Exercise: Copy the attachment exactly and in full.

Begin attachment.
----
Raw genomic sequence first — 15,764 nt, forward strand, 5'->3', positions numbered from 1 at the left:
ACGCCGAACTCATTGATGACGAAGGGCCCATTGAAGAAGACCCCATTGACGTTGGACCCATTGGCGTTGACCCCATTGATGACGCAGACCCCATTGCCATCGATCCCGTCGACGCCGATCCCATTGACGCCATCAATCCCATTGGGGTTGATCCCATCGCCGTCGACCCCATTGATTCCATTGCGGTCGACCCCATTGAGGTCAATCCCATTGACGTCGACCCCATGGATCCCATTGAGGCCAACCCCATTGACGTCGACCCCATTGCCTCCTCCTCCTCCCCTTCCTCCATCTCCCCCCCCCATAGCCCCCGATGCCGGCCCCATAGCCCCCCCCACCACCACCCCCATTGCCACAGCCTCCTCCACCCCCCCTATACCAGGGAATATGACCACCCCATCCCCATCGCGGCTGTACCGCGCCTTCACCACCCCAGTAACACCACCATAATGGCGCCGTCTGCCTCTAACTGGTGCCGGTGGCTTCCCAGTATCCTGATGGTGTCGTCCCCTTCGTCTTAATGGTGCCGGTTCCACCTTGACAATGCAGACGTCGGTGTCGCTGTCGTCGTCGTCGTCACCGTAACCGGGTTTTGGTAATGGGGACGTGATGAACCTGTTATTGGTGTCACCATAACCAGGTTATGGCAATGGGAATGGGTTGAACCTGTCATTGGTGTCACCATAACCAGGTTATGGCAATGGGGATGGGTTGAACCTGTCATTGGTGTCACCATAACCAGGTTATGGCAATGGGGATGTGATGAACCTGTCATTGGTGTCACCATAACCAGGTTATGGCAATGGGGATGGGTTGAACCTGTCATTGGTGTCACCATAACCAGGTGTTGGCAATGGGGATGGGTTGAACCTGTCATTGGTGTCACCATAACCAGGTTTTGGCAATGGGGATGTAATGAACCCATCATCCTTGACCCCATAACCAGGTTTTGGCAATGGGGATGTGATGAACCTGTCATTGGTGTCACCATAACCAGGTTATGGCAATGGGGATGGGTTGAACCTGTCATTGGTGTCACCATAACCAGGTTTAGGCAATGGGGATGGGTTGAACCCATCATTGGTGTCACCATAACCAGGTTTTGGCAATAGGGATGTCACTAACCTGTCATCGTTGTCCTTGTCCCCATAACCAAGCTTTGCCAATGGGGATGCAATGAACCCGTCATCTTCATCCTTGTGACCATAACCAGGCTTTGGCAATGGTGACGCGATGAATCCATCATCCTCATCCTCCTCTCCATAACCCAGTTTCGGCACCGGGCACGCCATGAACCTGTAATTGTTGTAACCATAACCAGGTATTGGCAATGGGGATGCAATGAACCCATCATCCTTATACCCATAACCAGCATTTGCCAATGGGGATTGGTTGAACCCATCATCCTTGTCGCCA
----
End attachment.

Raw genomic sequence first — 15,764 nt, forward strand, 5'->3', positions numbered from 1 at the left:
ACGCCGAACTCATTGATGACGAAGGGCCCATTGAAGAAGACCCCATTGACGTTGGACCCATTGGCGTTGACCCCATTGATGACGCAGACCCCATTGCCATCGATCCCGTCGACGCCGATCCCATTGACGCCATCAATCCCATTGGGGTTGATCCCATCGCCGTCGACCCCATTGATTCCATTGCGGTCGACCCCATTGAGGTCAATCCCATTGACGTCGACCCCATGGATCCCATTGAGGCCAACCCCATTGACGTCGACCCCATTGCCTCCTCCTCCTCCCCTTCCTCCATCTCCCCCCCCCATAGCCCCCGATGCCGGCCCCATAGCCCCCCCCACCACCACCCCCATTGCCACAGCCTCCTCCACCCCCCCTATACCAGGGAATATGACCACCCCATCCCCATCGCGGCTGTACCGCGCCTTCACCACCCCAGTAACACCACCATAATGGCGCCGTCTGCCTCTAACTGGTGCCGGTGGCTTCCCAGTATCCTGATGGTGTCGTCCCCTTCGTCTTAATGGTGCCGGTTCCACCTTGACAATGCAGACGTCGGTGTCGCTGTCGTCGTCGTCGTCACCGTAACCGGGTTTTGGTAATGGGGACGTGATGAACCTGTTATTGGTGTCACCATAACCAGGTTATGGCAATGGGAATGGGTTGAACCTGTCATTGGTGTCACCATAACCAGGTTATGGCAATGGGGATGGGTTGAACCTGTCATTGGTGTCACCATAACCAGGTTATGGCAATGGGGATGTGATGAACCTGTCATTGGTGTCACCATAACCAGGTTATGGCAATGGGGATGGGTTGAACCTGTCATTGGTGTCACCATAACCAGGTGTTGGCAATGGGGATGGGTTGAACCTGTCATTGGTGTCACCATAACCAGGTTTTGGCAATGGGGATGTAATGAACCCATCATCCTTGACCCCATAACCAGGTTTTGGCAATGGGGATGTGATGAACCTGTCATTGGTGTCACCATAACCAGGTTATGGCAATGGGGATGGGTTGAACCTGTCATTGGTGTCACCATAACCAGGTTTAGGCAATGGGGATGGGTTGAACCCATCATTGGTGTCACCATAACCAGGTTTTGGCAATAGGGATGTCACTAACCTGTCATCGTTGTCCTTGTCCCCATAACCAAGCTTTGCCAATGGGGATGCAATGAACCCGTCATCTTCATCCTTGTGACCATAACCAGGCTTTGGCAATGGTGACGCGATGAATCCATCATCCTCATCCTCCTCTCCATAACCCAGTTTCGGCACCGGGCACGCCATGAACCTGTAATTGTTGTAACCATAACCAGGTATTGGCAATGGGGATGCAATGAACCCATCATCCTTATACCCATAACCAGCATTTGCCAATGGGGATTGGTTGAACCCATCATCCTTGTCGCCA